Reflections on the International Networking Conference “Ethical and Social Aspects of Intellectual Property Rights – Agrifood and Health”, Brussels, September 2011

Synesis 3 (1):G66-73 (2011)

Cristian Timmermann
University of Chile
Public goods, as well as commercial commodities, are affected by exclusive arrangements secured by intellectual property (IP) rights. These rights serve as an incentive to invest human and material capital in research and development. Particularly in the life sciences, IP rights regulate objects such as food and medicines that are key to securing human rights, especially the right to adequate food and the right to health. Consequently, IP serves private (economic) and public interests. Part of this charge claims that the current IP regime is privatizing the very building blocks of research and development – that used to be part of the commons. The public domain, in contrast to the private domain, may be the locus of much more diverse forms of creativity that at the same time ensures a wider plurality of productive traditions. An IP regime must support a sense of public morality because it is dependent upon civil support. This inevitably prompts questions of what are “good” exclusive rights and what are “bad” exclusive rights, and how shall such IP rights be developed. We argue that the democratization of the current IP regimes is an important first step to respond to these issues.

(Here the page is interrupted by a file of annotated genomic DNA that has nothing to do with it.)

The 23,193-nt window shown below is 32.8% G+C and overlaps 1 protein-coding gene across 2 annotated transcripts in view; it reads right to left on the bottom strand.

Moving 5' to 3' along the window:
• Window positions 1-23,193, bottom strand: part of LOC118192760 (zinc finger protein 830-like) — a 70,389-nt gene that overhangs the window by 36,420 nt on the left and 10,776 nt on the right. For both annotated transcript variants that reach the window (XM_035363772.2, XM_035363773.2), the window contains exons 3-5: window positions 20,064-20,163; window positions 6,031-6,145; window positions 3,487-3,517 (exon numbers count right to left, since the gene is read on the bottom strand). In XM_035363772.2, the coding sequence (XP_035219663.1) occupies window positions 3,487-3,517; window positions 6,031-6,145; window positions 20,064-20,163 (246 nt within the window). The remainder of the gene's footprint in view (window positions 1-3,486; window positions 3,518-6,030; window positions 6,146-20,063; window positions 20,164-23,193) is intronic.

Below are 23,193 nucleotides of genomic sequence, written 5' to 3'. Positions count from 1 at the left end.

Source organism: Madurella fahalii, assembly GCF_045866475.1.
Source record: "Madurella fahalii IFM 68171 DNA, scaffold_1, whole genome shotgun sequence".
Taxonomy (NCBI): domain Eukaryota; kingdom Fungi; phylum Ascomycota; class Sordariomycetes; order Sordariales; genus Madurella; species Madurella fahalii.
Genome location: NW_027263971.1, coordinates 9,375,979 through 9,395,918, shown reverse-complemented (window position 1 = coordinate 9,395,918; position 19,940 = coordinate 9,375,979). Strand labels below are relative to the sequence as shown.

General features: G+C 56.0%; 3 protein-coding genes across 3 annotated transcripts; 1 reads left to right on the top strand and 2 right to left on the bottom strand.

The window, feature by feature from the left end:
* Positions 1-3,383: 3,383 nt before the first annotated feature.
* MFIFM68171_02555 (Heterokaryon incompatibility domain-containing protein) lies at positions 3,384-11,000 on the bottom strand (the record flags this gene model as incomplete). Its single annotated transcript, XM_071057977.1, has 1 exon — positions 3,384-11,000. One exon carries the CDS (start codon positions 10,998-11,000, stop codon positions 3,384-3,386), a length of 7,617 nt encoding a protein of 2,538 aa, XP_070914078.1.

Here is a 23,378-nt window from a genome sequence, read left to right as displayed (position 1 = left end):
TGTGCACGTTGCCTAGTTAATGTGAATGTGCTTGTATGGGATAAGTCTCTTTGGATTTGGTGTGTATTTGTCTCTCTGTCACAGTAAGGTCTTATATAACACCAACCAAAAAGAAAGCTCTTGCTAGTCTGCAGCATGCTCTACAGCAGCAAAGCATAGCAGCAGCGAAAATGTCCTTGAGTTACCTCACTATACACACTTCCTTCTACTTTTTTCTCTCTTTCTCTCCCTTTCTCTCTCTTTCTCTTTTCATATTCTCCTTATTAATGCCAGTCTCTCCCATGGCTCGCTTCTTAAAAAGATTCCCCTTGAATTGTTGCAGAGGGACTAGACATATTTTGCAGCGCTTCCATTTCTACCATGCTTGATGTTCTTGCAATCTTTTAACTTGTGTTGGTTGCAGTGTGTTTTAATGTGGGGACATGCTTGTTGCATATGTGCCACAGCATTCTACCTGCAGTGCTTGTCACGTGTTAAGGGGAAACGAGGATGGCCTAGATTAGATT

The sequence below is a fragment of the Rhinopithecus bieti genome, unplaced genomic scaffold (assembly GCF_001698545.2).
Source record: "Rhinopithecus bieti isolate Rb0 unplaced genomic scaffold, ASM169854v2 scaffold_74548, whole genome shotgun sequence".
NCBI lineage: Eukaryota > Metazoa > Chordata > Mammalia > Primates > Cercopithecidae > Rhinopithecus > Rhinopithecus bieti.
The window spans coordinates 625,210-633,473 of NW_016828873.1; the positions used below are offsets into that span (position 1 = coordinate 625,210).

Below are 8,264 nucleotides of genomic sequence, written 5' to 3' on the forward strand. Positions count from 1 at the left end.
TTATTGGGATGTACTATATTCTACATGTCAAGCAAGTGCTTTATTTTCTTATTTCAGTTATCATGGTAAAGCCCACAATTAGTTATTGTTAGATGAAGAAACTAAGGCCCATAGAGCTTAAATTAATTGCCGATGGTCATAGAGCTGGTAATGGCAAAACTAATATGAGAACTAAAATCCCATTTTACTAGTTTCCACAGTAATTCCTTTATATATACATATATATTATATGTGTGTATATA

Keywords intellectual property rights  stakeholder conference  open innovation  global justice  health impact fund  access to knowledge
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References found in this work BETA

World Poverty and Human Rights.Thomas Pogge - 2002 - Ethical Theory and Moral Practice 6 (4):455-458.
What is Fair and Equitable Benefit-Sharing?Bram De Jonge - 2011 - Journal of Agricultural and Environmental Ethics 24 (2):127-146.

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Sharing in or Benefiting From Scientific Advancement?Cristian Timmermann - 2014 - Science and Engineering Ethics 20 (1):111-133.

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